Pretending to honor those who served while subtly and falsely subverting the reasons and justifications for that service is a con man’s game.

John M. Del Vecchio,

September 13, 2017

Ossifying the False Narrative

The Vietnam War, a new 10-episode, 18-hour documentary series by Ken Burns and Lynn Novick, will begin airing on PBS stations in less than a week. From a cinematic perspective it will be exceptional. Burns knows how to make great scenes. But through the lens of history it appears to reinforce a highly skewed narrative and to be an attempt to ossify false  cultural memory. The lies and fallacies will by omission, not by overt falsehoods.

False narratives create aberrant behavior and cultural complications.

September 18, 2017

Covering Up Original Sins

The Ambassador, The Newsmen, and the Imperative for American Conventional Military Intervention.

September 20, 2017

Deceptions and A Teaspoon of Sand

Errors or abuses in the pursuit of freedom are not justifications of the abandonment of that pursuit.

A teaspoonful of sand: Does anyone recall the Jim Roan anecdote about achieving a good life, where he compares it to baking a cake. One, he said, should put in all the very best ingredients: the best eggs, the best milk, the best flour; and if possible they should be included in perfect proportion. The oven is preheated just so, so cooking time can be precise. But then, at the very last moment before popping the pan into the oven, some people put add to the batter a teaspoonful of sand. The results turn out to be something completely inedible. This is what Burns has done with his series. There are many good elements included, many accurate stories told, but it is as if into every episode he has added a teaspoonful of sand.

September 21, 2017

Understanding The Roots of Perversion

Op Plans York, El Paso 1, El Paso 2… If you don’t have a clue to what went on behind the headlines, you have no moral authority to produce a cultural-story altering documentary. Shame on you!

There is so much more real material on the events covered in the last episode it will take a book, or many books, to cover in any sort of depth.

Mr. Burns and Ms Novick, shame on you! You either don’t have a clue to what went on behind the headlines, or you have chosen to present a very lopsided story designed to alter a far more accurate cultural-story.

September 24, 2017

Preparing the Battlefield; Preparing the Viewer’s Mind

Story creates self-image, and cultural story creates cultural self-image. Behavior is consistent with self-image. If you can control the story, you can control behavior.

…To portray NVA soldiers, Asian boys, as happily and willingly giving their lives for “the cause,” as if Asians don’t value life in the same way Americans do, is subtly racist.

The first week is complete, the second week is about to start. It feels like we’ve had a semester break (and personally I’d like to get back out climbing). Episode 5 has been the set-up for where we’re going—the Tet Offensive, The Paris Peace Talks. Will we see the realities of what happened on the ground in Vietnam, or will we see Vietnam mostly through the eyes of U.S. and world politicians, and the anti-war movement?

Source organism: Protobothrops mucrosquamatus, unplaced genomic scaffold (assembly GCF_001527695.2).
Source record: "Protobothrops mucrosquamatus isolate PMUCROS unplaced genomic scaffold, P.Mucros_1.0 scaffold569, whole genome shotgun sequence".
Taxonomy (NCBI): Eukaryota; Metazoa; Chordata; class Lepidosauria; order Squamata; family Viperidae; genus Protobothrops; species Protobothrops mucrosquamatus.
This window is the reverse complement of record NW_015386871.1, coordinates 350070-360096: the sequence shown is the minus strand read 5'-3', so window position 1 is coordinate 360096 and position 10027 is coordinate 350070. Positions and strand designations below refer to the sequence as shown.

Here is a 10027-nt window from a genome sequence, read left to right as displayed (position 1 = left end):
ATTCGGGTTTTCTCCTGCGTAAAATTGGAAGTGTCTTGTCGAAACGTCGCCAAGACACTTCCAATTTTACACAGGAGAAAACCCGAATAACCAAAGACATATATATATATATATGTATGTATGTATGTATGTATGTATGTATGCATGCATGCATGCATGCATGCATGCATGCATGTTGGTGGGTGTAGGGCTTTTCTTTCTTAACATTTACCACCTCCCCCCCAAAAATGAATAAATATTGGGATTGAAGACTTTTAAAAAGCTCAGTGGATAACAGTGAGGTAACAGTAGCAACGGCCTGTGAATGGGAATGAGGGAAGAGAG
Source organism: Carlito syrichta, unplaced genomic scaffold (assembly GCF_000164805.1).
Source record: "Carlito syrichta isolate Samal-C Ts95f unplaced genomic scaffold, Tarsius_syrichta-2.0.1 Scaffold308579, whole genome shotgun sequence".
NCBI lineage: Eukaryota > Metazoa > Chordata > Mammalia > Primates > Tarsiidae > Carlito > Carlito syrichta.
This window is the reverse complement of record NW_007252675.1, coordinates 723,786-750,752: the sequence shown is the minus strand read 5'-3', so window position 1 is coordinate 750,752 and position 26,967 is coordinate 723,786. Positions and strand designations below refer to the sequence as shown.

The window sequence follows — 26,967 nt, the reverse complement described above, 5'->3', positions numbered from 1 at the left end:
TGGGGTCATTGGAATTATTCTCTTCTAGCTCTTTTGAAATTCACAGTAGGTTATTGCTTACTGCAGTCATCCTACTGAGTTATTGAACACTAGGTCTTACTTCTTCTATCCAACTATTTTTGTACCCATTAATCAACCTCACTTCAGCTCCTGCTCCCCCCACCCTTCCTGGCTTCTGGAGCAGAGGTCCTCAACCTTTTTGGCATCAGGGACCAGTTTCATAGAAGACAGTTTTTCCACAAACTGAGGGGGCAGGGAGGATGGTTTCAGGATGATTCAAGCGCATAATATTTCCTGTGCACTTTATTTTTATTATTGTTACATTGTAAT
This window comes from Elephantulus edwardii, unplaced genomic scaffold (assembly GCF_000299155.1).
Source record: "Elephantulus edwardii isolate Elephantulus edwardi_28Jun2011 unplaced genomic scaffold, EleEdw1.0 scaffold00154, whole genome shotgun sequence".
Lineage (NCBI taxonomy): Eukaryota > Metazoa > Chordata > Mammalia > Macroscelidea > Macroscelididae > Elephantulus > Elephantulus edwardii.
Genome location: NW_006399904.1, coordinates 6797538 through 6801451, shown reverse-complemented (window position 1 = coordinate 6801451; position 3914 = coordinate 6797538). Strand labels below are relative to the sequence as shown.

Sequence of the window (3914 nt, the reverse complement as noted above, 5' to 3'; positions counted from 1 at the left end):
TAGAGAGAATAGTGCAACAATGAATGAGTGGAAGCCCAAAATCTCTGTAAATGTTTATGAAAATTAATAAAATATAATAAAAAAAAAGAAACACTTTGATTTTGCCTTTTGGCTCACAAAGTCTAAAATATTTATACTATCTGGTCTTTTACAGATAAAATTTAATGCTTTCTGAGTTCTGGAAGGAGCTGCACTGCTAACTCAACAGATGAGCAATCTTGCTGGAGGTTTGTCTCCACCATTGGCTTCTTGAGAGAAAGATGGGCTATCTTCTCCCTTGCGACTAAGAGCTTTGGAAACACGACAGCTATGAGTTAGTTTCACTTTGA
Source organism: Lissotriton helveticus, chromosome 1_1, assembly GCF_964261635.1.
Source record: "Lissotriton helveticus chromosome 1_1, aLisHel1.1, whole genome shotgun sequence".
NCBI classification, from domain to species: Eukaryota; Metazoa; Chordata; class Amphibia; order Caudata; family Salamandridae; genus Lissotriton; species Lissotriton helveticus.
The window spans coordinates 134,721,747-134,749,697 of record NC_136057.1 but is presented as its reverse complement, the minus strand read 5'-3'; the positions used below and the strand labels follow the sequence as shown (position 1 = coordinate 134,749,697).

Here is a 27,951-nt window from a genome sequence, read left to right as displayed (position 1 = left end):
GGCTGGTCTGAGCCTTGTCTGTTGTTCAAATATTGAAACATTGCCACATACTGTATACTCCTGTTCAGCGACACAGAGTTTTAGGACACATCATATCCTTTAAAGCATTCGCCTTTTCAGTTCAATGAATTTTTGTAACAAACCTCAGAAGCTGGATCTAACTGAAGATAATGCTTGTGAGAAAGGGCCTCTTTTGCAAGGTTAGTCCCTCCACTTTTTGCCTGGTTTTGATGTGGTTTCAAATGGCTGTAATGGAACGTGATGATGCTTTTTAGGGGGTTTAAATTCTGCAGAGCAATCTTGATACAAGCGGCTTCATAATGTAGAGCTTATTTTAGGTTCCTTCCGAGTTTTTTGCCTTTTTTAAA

Things do fall apart in 1968, but militarily they fall apart far more for the NVA and VC than they do for the ARVN, Americans and allies.

September 26, 2017

Symbols, Symptoms and the Derangement of Thought

Once again omissions and juxtapositions create and convey a skewed reality.

Yes, we were lied to by our government and our politicians, as this and the next episode aptly show. But we were, and are being, lied to by the information branch of our society, the news media, with equal or worse consequences. Much of the lies of the latter have become part of our historical narrative. A paradigm shift is mandatory. Our current ambient cultural story and worldview has been skewed from reality and is leading us, as a nation, down a road we may find leads to a place we never intended going.

September 28, 2017

Slogging Through…

Twilight Zones, Alternative Dimensions, Truth, Justice and The American Way.

Perhaps I live in an alternate dimension, or perhaps the film makers of this series (and many of those they have chosen to interview) live in the twilight zone. …With all the scholarship that followed the “end of the war,” the repetition and reinforcement of disproven narratives is disturbing. Worse, it opens old wounds.

I feel compelled to return to my opening thoughts. I recognize all the America troops—soldiers, Marines, airmen, etc.—interviewed for this series by Mr. Burns and Ms. Novick. I don’t mean individually. I mean I knew men like them in Vietnam. And I’ve known vets like them in the years after the war. But it seems to me, in general, this is not who we were in Vietnam. This is a small and skewed fraction. So who were we? In so many ways we were the best of the generation, the ones willing to meet the challenge, to repulse an enemy, and to secure the land of a people we barely knew. Many of us, even if we didn’t wear this on our sleeve, were willing to “bear any burden… oppose any foe…” in support of liberty… willing to die in support of the right to peace, to freedoms and to self-determination free of communist tyranny. Believing we were betrayed, angry at the government or the command, or believing in the cause, our discipline differed from many of those portrayed in the documentary. That’s just who we were. The most basic characteristic of the American soldier was his unexpressed support for Truth, Justice and The American Way.